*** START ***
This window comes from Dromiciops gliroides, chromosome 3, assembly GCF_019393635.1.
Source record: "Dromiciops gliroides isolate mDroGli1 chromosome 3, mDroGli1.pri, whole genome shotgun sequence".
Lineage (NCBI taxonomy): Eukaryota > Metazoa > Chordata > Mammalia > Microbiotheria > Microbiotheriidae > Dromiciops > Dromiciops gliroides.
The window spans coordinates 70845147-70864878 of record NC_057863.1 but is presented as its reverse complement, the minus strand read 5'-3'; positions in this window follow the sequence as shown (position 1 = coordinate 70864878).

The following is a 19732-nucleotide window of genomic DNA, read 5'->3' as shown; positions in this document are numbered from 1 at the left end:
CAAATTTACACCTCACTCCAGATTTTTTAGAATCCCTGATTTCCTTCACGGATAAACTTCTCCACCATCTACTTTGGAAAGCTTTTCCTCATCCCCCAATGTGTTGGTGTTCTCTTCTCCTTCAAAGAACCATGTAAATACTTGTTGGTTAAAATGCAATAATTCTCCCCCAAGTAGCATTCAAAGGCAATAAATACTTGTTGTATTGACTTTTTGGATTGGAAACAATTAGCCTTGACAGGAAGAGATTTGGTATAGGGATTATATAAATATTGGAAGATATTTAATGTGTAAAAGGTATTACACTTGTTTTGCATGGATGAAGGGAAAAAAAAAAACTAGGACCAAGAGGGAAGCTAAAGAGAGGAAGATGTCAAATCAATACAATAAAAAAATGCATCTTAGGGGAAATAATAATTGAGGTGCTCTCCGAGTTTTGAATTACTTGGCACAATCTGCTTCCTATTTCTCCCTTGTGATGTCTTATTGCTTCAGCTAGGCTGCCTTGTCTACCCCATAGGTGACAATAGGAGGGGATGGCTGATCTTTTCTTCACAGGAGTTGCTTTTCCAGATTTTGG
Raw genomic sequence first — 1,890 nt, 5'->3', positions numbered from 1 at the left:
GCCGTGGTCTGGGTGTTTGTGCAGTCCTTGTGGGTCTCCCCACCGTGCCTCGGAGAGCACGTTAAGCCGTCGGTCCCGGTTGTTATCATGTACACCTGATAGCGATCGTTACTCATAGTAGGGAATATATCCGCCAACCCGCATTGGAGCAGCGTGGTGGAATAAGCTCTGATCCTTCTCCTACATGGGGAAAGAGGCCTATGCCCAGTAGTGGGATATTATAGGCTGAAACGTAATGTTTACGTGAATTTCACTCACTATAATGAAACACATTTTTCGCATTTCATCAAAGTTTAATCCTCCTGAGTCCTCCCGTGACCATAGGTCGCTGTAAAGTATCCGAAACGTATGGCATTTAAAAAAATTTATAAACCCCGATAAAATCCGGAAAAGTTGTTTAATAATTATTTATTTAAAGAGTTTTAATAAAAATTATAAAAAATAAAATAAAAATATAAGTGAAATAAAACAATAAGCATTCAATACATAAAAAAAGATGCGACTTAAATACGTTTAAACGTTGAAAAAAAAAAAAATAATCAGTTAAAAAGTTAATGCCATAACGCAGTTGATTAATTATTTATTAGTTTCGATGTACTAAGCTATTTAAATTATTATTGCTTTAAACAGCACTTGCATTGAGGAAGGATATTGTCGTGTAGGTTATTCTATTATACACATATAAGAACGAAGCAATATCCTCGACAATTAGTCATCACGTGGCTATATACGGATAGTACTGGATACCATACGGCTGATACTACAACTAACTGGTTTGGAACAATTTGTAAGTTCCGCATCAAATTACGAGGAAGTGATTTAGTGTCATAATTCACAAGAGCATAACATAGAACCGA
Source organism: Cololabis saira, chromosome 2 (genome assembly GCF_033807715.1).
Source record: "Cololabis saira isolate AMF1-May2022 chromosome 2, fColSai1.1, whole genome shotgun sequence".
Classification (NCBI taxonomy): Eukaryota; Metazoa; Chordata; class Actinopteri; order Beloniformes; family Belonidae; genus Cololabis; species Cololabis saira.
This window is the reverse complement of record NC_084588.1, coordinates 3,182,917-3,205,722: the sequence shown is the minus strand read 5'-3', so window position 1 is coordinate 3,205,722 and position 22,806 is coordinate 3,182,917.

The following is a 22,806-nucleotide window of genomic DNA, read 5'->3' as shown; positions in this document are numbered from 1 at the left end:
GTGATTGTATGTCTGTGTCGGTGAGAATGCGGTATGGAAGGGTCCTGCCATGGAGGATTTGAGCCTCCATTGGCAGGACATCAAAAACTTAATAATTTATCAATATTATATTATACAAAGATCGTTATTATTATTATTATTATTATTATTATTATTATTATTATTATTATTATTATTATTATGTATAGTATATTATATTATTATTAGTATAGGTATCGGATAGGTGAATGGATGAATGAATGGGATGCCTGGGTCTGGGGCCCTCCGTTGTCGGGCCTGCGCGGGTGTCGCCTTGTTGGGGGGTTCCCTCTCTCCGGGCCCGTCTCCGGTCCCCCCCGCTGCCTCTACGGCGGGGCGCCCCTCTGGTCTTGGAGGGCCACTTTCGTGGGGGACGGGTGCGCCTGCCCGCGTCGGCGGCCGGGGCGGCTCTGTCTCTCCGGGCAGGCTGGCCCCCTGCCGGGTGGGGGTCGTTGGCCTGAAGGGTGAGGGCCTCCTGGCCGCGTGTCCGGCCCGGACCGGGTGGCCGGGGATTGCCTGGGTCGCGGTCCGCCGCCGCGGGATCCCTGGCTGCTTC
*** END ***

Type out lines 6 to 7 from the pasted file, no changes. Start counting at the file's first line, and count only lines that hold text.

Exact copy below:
CAAATTTACACCTCACTCCAGATTTTTTAGAATCCCTGATTTCCTTCACGGATAAACTTCTCCACCATCTACTTTGGAAAGCTTTTCCTCATCCCCCAATGTGTTGGTGTTCTCTTCTCCTTCAAAGAACCATGTAAATACTTGTTGGTTAAAATGCAATAATTCTCCCCCAAGTAGCATTCAAAGGCAATAAATACTTGTTGTATTGACTTTTTGGATTGGAAACAATTAGCCTTGACAGGAAGAGATTTGGTATAGGGATTATATAAATATTGGAAGATATTTAATGTGTAAAAGGTATTACACTTGTTTTGCATGGATGAAGGGAAAAAAAAAAACTAGGACCAAGAGGGAAGCTAAAGAGAGGAAGATGTCAAATCAATACAATAAAAAAATGCATCTTAGGGGAAATAATAATTGAGGTGCTCTCCGAGTTTTGAATTACTTGGCACAATCTGCTTCCTATTTCTCCCTTGTGATGTCTTATTGCTTCAGCTAGGCTGCCTTGTCTACCCCATAGGTGACAATAGGAGGGGATGGCTGATCTTTTCTTCACAGGAGTTGCTTTTCCAGATTTTGG
Raw genomic sequence first — 1,890 nt, 5'->3', positions numbered from 1 at the left: